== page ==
Former player Sam Groth, now a commentator and columnist, believes that desperate need for another male champion has forced many to focus on Kyrgios's perceived bad behaviours and blown chances rather than the work he's doing when not holding onto a racquet.

"For a long time we've been crying out for that next Australian men's champion and then you go to last year when the bushfires hit and all of a sudden Nick became this voice of reason," he told Saturday Extra.

"People got to see him in a completely different light to this brash tennis player on the court doing things that, to be honest, a lot of tennis players do, but we seem to just jump on him for because we haven't had that champion on the men's side since Lleyton."

Kyrgios showed this other side again this week when he took aim at world No.1 and long-time foe Djokovic.

 

His Twitter spray came after the Serbian sent a list of suggestions to Australian Open tournament director Craig Tiley for changes to the hotel quarantine conditions imposed on a large number of international players.

Forced into 14 days of hard lockdown after arriving on chartered planes where several passengers tested positive to COVID-19 on arrival, 72 players were confined to hotel rooms and not allowed out for any reason - the same conditions imposed on most international arrivals.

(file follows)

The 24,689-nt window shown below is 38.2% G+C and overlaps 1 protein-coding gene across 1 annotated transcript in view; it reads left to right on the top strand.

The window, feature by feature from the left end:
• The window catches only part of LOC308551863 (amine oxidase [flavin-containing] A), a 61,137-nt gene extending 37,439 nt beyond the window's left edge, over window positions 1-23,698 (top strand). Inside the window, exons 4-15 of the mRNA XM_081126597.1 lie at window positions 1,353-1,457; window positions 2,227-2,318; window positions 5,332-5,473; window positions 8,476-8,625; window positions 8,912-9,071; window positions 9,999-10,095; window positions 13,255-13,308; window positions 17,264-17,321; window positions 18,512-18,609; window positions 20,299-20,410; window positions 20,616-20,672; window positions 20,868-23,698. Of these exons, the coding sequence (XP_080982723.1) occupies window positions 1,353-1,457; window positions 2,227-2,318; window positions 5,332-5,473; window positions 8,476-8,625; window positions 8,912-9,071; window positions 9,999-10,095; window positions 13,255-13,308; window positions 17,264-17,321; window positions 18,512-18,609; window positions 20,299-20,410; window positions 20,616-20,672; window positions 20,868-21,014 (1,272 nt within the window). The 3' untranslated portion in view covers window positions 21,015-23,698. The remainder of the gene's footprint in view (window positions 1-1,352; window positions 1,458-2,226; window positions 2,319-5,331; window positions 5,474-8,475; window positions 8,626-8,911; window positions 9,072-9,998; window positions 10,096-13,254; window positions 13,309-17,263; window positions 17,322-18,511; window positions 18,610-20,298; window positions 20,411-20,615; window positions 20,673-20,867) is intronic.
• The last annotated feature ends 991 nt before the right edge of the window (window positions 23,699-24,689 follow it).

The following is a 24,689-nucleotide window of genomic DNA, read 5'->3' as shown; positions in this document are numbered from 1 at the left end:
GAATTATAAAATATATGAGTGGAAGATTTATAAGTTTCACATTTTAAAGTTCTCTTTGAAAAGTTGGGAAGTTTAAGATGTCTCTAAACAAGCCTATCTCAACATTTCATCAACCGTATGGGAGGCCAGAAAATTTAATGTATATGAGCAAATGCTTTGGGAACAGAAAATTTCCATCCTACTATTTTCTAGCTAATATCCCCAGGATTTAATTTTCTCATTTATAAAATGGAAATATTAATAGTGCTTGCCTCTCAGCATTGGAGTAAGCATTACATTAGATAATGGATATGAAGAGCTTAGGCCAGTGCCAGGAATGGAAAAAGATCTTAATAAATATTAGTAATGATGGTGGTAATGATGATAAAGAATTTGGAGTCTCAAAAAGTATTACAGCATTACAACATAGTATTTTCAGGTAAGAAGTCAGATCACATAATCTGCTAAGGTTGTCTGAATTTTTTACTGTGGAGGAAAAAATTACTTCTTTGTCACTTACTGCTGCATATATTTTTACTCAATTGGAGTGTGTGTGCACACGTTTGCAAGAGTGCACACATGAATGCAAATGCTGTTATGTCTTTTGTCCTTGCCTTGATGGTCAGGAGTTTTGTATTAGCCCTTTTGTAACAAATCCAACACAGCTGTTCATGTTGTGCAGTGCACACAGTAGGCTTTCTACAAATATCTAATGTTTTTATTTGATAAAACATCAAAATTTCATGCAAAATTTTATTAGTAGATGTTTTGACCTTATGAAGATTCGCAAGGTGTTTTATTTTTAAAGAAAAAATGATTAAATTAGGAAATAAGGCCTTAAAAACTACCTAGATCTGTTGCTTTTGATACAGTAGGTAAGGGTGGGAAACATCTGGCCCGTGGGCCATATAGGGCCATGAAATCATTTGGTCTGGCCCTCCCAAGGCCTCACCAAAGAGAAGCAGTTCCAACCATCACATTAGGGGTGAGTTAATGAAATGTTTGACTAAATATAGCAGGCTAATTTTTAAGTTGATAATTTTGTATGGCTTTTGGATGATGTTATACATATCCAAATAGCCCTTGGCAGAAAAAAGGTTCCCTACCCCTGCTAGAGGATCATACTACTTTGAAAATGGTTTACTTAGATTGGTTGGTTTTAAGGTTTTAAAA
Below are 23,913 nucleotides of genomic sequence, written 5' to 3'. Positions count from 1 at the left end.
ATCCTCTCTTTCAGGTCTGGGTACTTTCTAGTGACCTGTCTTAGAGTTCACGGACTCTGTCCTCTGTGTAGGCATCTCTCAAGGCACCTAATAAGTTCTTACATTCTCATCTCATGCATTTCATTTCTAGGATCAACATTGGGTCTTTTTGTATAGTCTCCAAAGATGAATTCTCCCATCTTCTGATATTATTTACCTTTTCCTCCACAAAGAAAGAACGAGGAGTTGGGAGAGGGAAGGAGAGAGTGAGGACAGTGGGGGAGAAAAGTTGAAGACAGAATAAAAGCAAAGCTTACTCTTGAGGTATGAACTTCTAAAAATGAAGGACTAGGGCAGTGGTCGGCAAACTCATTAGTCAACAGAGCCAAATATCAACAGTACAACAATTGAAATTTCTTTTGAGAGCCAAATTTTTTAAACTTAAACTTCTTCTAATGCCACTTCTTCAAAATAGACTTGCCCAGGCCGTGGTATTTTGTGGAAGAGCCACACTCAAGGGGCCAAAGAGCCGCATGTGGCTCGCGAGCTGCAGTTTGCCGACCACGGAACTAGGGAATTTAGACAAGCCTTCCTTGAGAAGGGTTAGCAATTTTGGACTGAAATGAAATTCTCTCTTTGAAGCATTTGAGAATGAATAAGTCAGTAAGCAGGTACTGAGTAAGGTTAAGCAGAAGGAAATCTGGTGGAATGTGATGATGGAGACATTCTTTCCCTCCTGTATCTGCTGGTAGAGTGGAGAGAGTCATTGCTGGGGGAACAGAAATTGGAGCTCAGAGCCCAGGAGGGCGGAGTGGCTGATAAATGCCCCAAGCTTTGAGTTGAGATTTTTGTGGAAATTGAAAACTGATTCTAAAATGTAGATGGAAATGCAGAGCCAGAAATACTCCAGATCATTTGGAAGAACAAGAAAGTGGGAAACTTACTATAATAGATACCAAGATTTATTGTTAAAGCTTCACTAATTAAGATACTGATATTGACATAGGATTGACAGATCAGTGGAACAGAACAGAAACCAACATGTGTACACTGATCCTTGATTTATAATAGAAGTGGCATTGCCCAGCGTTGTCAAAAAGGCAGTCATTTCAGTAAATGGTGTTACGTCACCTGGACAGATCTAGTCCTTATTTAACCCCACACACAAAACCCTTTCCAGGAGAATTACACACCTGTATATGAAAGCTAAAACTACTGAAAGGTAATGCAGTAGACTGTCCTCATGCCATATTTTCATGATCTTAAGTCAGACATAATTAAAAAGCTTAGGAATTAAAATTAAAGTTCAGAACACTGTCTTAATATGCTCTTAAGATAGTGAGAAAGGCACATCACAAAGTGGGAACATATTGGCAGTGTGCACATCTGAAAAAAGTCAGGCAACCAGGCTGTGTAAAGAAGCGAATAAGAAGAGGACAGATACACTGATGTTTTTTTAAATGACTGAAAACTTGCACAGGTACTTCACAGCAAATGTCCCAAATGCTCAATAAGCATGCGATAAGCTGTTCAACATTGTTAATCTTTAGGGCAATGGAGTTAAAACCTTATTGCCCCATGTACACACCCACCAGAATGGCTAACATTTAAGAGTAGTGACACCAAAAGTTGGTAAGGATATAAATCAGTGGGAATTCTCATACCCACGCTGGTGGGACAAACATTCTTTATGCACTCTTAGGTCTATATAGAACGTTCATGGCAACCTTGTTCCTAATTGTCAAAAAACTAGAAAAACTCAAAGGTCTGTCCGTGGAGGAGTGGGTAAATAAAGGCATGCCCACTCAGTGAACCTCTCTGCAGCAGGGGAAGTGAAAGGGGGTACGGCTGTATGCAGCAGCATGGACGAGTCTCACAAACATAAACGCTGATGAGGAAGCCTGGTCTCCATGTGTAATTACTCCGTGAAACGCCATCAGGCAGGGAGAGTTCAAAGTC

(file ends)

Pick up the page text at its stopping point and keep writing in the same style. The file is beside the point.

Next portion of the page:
Djokovic complained about the treatment of these players who were under the impression - rightly or wrongly is still to be determined - they would be allowed out to train for up to five hours a day.

His list of demands, which were hastily and unapologetically rejected by Victorian premier Dan Andrews, included a call for a reduction in the number of days players must isolate, permission to visit coaches and training staff and moving players to private homes with tennis courts.